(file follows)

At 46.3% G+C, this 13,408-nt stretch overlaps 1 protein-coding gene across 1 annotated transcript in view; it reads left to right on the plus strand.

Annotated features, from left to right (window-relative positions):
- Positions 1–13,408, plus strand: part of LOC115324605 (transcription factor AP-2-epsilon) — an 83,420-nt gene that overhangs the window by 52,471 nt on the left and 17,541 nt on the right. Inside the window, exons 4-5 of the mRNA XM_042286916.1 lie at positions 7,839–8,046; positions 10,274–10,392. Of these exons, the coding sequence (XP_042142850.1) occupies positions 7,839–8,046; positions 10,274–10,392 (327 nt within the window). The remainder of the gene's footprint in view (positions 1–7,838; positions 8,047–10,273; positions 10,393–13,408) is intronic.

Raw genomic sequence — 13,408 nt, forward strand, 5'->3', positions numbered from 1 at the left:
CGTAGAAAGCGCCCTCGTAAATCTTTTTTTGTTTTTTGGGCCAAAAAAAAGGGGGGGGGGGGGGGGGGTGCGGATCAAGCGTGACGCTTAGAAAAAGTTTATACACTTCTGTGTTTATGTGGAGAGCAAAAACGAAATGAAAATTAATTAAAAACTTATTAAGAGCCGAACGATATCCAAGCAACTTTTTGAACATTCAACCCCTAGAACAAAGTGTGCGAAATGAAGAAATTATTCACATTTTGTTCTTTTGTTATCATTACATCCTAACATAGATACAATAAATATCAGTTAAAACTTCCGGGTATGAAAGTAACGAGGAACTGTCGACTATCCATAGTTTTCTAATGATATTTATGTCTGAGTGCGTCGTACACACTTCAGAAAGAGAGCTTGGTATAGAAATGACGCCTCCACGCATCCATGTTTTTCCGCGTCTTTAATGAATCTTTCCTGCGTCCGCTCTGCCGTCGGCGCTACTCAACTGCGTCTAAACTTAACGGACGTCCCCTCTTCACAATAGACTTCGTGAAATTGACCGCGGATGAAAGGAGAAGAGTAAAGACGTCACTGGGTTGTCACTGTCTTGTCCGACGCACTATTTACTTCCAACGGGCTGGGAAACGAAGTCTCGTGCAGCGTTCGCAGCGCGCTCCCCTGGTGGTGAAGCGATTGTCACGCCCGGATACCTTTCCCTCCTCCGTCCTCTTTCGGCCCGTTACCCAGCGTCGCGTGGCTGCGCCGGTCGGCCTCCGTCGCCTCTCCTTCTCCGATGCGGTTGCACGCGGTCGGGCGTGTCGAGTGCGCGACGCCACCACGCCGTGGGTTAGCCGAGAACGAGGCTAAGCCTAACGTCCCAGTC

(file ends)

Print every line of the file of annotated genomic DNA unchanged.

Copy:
At 46.3% G+C, this 13,408-nt stretch overlaps 1 protein-coding gene across 1 annotated transcript in view; it reads left to right on the plus strand.

Annotated features, from left to right (window-relative positions):
- Positions 1–13,408, plus strand: part of LOC115324605 (transcription factor AP-2-epsilon) — an 83,420-nt gene that overhangs the window by 52,471 nt on the left and 17,541 nt on the right. Inside the window, exons 4-5 of the mRNA XM_042286916.1 lie at positions 7,839–8,046; positions 10,274–10,392. Of these exons, the coding sequence (XP_042142850.1) occupies positions 7,839–8,046; positions 10,274–10,392 (327 nt within the window). The remainder of the gene's footprint in view (positions 1–7,838; positions 8,047–10,273; positions 10,393–13,408) is intronic.

Raw genomic sequence — 13,408 nt, forward strand, 5'->3', positions numbered from 1 at the left:
CGTAGAAAGCGCCCTCGTAAATCTTTTTTTGTTTTTTGGGCCAAAAAAAAGGGGGGGGGGGGGGGGGGTGCGGATCAAGCGTGACGCTTAGAAAAAGTTTATACACTTCTGTGTTTATGTGGAGAGCAAAAACGAAATGAAAATTAATTAAAAACTTATTAAGAGCCGAACGATATCCAAGCAACTTTTTGAACATTCAACCCCTAGAACAAAGTGTGCGAAATGAAGAAATTATTCACATTTTGTTCTTTTGTTATCATTACATCCTAACATAGATACAATAAATATCAGTTAAAACTTCCGGGTATGAAAGTAACGAGGAACTGTCGACTATCCATAGTTTTCTAATGATATTTATGTCTGAGTGCGTCGTACACACTTCAGAAAGAGAGCTTGGTATAGAAATGACGCCTCCACGCATCCATGTTTTTCCGCGTCTTTAATGAATCTTTCCTGCGTCCGCTCTGCCGTCGGCGCTACTCAACTGCGTCTAAACTTAACGGACGTCCCCTCTTCACAATAGACTTCGTGAAATTGACCGCGGATGAAAGGAGAAGAGTAAAGACGTCACTGGGTTGTCACTGTCTTGTCCGACGCACTATTTACTTCCAACGGGCTGGGAAACGAAGTCTCGTGCAGCGTTCGCAGCGCGCTCCCCTGGTGGTGAAGCGATTGTCACGCCCGGATACCTTTCCCTCCTCCGTCCTCTTTCGGCCCGTTACCCAGCGTCGCGTGGCTGCGCCGGTCGGCCTCCGTCGCCTCTCCTTCTCCGATGCGGTTGCACGCGGTCGGGCGTGTCGAGTGCGCGACGCCACCACGCCGTGGGTTAGCCGAGAACGAGGCTAAGCCTAACGTCCCAGTC